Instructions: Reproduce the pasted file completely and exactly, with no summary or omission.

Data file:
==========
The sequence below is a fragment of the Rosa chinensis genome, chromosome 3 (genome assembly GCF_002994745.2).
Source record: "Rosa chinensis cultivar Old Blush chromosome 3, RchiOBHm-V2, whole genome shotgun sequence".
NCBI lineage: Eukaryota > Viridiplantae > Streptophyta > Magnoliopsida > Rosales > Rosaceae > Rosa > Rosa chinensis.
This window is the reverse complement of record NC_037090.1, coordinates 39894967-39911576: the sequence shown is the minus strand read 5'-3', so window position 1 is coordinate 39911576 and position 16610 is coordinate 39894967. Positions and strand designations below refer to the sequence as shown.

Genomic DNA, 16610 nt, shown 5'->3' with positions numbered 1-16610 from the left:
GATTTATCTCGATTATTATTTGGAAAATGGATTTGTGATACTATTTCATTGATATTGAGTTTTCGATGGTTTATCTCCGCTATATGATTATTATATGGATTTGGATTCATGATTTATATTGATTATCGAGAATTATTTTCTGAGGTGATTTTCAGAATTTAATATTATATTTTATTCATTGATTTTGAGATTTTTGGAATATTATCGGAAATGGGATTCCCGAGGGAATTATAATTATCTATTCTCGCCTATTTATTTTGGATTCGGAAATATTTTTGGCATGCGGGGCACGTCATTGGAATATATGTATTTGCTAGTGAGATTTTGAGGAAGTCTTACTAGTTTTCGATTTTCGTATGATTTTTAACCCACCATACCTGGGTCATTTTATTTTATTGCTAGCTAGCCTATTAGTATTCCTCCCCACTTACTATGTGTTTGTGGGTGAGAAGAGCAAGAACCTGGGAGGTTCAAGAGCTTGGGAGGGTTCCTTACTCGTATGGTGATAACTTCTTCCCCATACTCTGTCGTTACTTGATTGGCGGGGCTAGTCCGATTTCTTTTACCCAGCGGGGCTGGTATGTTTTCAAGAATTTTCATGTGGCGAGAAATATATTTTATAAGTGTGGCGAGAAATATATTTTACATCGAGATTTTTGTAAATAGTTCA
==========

The sequence below is a fragment of the Rosa chinensis genome, chromosome 3 (genome assembly GCF_002994745.2).
Source record: "Rosa chinensis cultivar Old Blush chromosome 3, RchiOBHm-V2, whole genome shotgun sequence".
NCBI lineage: Eukaryota > Viridiplantae > Streptophyta > Magnoliopsida > Rosales > Rosaceae > Rosa > Rosa chinensis.
This window is the reverse complement of record NC_037090.1, coordinates 39894967-39911576: the sequence shown is the minus strand read 5'-3', so window position 1 is coordinate 39911576 and position 16610 is coordinate 39894967. Positions and strand designations below refer to the sequence as shown.

Genomic DNA, 16610 nt, shown 5'->3' with positions numbered 1-16610 from the left:
GATTTATCTCGATTATTATTTGGAAAATGGATTTGTGATACTATTTCATTGATATTGAGTTTTCGATGGTTTATCTCCGCTATATGATTATTATATGGATTTGGATTCATGATTTATATTGATTATCGAGAATTATTTTCTGAGGTGATTTTCAGAATTTAATATTATATTTTATTCATTGATTTTGAGATTTTTGGAATATTATCGGAAATGGGATTCCCGAGGGAATTATAATTATCTATTCTCGCCTATTTATTTTGGATTCGGAAATATTTTTGGCATGCGGGGCACGTCATTGGAATATATGTATTTGCTAGTGAGATTTTGAGGAAGTCTTACTAGTTTTCGATTTTCGTATGATTTTTAACCCACCATACCTGGGTCATTTTATTTTATTGCTAGCTAGCCTATTAGTATTCCTCCCCACTTACTATGTGTTTGTGGGTGAGAAGAGCAAGAACCTGGGAGGTTCAAGAGCTTGGGAGGGTTCCTTACTCGTATGGTGATAACTTCTTCCCCATACTCTGTCGTTACTTGATTGGCGGGGCTAGTCCGATTTCTTTTACCCAGCGGGGCTGGTATGTTTTCAAGAATTTTCATGTGGCGAGAAATATATTTTATAAGTGTGGCGAGAAATATATTTTACATCGAGATTTTTGTAAATAGTTCA